5 Study Tips For Going Back To School as an Adult Student
by Emily Fix
When I was gearing up to go back to school as an adult student, there was only one thing I dreaded: homework. This was my downfall during my first attempt at college and I was determined to make it work my second time around. I’ve learned that the work I do outside of class is often just as important or even more important than attending the class itself, but homework time doesn’t come automatically built into your schedule. It’s up to you to fit homework into running errands, taking care of kids, and working. Not an easy task! Here are five study tips that have worked for me and my friends at the School of New and Continuing Studies (NCS) when it comes to being successful at getting out homework done.
Create a study area:
Make a space that helps you focus. Many of us cannot dedicate a whole room to this, but there are still things you can do to help you create a great study space. A cleared off dining table with a cup of tea, earplugs, and good lighting may be all you need. I have a small desk in the living room I like to sit at while I listen to music. Also, I try not to have my phone near me since I know I will always want to look at it. Try to keep anything that distracts you out of your study area.
Mark it on your calendar:
Don’t leave studying to chance! I find that if I decide to study “when I have time” I’m always able to find another chore, errand, or cat video to distract myself. Make an appointment to study like it is an important meeting or doctor’s appointment, and treat it as such (try to only cancel it if you *really* need to). Create a routine that suits you and stick to it. I always study early in the morning before the day has started and my mind is fresh.
Test out different study materials:
Depending on your learning style, different methods may be more or less effective for helping you learn new information. See if your professor will let you record lectures, or if any of your reading material come in audiobook format. For example, I listened to one required book for a Theology class during my long commute to my internship. It was a nice break for my eyes, made my commute more interesting, and got me caught up for the week all at once. Take advantage of interactive course materials like videos and graphics, and if there aren’t any, ask your professor if there are any resources they would recommend. Khan Academy has great videos on certain subjects, and there are great educational resources on YouTube as well.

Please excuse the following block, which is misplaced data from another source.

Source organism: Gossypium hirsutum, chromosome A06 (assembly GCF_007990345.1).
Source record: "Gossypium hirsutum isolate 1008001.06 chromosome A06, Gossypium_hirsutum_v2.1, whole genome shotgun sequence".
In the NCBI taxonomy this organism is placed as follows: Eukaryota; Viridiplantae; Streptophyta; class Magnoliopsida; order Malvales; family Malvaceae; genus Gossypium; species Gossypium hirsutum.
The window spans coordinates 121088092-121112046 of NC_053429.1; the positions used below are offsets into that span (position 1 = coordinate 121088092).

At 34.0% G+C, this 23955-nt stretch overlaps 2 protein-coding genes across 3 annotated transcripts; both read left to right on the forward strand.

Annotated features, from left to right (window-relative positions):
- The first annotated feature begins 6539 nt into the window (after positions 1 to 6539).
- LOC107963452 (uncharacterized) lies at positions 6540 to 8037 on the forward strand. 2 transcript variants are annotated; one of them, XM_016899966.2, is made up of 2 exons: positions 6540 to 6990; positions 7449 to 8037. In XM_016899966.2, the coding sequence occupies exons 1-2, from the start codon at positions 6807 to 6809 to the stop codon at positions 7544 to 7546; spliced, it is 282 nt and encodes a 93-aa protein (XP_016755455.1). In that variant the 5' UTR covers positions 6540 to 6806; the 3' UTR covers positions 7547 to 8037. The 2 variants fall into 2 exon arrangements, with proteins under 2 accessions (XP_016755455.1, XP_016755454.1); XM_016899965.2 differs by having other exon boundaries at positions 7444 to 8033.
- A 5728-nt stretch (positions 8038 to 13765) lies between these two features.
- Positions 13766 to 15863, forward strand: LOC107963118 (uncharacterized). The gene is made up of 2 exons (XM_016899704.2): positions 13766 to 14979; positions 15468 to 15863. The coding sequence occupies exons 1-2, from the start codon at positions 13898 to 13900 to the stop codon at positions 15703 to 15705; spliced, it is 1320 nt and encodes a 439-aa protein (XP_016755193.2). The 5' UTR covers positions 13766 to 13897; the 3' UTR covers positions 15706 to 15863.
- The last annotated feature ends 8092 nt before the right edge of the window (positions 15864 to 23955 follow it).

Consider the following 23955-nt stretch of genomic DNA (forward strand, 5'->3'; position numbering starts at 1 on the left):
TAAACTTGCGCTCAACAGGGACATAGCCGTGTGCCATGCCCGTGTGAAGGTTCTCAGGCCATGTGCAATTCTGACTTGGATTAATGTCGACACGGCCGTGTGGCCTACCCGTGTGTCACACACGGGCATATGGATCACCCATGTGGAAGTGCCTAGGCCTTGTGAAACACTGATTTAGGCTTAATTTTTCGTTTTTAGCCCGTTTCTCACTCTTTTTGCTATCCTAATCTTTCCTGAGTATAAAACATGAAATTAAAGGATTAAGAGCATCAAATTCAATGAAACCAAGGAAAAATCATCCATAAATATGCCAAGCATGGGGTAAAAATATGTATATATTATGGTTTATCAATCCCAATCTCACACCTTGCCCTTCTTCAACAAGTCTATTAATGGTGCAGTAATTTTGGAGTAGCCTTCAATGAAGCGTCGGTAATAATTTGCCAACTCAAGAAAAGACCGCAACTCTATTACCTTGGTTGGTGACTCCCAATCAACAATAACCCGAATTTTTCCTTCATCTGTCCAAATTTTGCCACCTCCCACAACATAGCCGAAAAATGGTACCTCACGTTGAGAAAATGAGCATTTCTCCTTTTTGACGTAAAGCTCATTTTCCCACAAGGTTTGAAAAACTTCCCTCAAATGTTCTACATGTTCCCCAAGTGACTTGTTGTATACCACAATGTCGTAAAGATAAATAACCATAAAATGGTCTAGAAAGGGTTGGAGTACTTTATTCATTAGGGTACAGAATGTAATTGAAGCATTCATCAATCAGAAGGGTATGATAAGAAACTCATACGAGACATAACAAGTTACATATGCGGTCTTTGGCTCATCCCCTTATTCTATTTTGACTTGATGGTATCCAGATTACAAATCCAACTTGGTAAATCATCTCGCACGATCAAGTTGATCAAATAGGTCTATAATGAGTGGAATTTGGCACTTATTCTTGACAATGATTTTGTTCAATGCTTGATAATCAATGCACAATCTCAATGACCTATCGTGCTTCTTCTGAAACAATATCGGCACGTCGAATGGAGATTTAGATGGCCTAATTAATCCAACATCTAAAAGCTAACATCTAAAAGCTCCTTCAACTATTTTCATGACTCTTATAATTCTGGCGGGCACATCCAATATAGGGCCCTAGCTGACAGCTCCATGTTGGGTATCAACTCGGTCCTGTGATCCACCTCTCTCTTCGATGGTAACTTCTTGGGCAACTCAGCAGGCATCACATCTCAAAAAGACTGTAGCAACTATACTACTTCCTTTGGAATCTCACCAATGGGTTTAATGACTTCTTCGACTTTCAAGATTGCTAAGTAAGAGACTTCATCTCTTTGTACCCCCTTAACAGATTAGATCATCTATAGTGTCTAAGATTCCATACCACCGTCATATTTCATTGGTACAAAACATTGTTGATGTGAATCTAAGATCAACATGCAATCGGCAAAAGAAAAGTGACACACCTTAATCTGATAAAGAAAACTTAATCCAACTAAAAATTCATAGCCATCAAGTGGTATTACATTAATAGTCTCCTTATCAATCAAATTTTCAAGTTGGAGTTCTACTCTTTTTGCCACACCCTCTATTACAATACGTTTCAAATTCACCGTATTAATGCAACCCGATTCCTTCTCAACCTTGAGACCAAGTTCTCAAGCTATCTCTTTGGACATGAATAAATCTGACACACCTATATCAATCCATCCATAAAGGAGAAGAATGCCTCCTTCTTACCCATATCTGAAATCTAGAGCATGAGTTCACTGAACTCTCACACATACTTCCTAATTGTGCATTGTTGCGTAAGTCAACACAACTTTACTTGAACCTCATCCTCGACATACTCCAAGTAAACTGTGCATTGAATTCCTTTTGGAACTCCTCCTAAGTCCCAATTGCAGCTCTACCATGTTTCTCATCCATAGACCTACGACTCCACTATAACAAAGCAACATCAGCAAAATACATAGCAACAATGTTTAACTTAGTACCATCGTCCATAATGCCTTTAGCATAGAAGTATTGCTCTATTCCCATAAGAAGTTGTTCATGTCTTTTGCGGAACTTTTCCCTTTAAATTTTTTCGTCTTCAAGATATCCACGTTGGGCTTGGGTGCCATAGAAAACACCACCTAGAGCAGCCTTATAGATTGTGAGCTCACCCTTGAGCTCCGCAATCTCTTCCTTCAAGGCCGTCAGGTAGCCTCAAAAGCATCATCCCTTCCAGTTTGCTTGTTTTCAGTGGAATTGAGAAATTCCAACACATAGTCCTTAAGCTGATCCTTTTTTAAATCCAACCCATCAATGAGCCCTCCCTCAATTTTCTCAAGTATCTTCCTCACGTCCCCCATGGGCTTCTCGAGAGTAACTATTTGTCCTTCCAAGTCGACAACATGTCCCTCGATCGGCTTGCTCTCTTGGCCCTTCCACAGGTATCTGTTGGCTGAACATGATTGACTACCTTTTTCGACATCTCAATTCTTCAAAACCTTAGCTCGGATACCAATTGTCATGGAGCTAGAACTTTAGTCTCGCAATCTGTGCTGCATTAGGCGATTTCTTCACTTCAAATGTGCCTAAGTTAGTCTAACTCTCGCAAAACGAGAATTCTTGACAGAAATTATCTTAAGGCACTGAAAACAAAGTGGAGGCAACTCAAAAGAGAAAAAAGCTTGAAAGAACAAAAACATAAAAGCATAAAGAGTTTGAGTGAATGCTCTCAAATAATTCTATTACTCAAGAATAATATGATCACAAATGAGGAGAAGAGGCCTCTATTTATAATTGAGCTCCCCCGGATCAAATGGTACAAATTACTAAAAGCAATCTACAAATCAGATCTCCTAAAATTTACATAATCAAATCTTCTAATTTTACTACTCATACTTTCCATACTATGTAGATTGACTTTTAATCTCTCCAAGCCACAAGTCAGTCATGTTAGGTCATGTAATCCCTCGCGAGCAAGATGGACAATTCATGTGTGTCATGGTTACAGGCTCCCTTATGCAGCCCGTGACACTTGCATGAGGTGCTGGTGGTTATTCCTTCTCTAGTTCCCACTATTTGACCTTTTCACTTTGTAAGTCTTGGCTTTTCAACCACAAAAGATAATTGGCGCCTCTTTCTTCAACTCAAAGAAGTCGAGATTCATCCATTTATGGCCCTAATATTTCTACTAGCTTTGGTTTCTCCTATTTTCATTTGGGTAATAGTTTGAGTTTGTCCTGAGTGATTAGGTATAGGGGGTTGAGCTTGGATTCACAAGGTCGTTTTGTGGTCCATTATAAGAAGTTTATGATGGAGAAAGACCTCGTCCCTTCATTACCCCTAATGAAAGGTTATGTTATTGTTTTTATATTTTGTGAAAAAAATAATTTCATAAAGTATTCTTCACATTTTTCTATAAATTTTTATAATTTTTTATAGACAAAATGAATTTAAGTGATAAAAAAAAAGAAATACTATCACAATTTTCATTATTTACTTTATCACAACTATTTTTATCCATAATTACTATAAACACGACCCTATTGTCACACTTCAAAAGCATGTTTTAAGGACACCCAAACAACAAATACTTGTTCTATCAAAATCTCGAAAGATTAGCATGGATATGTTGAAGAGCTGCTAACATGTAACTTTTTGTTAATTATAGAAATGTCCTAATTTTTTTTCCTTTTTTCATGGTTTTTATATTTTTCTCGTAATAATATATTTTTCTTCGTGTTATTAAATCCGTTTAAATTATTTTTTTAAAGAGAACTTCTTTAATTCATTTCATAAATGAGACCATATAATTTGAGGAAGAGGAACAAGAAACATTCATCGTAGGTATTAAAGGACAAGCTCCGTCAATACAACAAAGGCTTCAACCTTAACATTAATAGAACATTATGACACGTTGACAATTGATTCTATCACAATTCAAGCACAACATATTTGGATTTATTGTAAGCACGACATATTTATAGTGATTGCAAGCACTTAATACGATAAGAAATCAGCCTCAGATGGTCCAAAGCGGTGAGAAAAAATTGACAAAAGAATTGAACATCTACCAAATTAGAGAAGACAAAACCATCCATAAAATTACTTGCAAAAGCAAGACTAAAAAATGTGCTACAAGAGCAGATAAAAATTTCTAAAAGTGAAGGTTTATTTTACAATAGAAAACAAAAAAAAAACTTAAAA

Connect with your peers:
If you are studying for a test or writing a paper, having a fresh perspective and another brain to pick can help you when you’re stuck in a rut. See if a classmate would be willing to meet for coffee every week to work on things for class, even if it’s just for an hour. If you can’t fit that into your schedule, see if you can start a group text or chat for class. My classmates and I chat on Slack all the time about our assignments since most of us work full-time and don’t live near each other.
Find out what learning resources are available:
If you’re struggling or falling behind, tap into the resources your school has available. Most schools like Seattle University, offer tutoring labs, writing centers, and library resources even if you are part-time or online. Also, reach out to your professor if you have a question or are having an issue keeping up. They want you to succeed!
If you are an adult student looking to go back to school, contact us to learn more about the B.A. Degree Completion programs, courses, and certificates at NCS.
March 23, 2018
March 2, 2018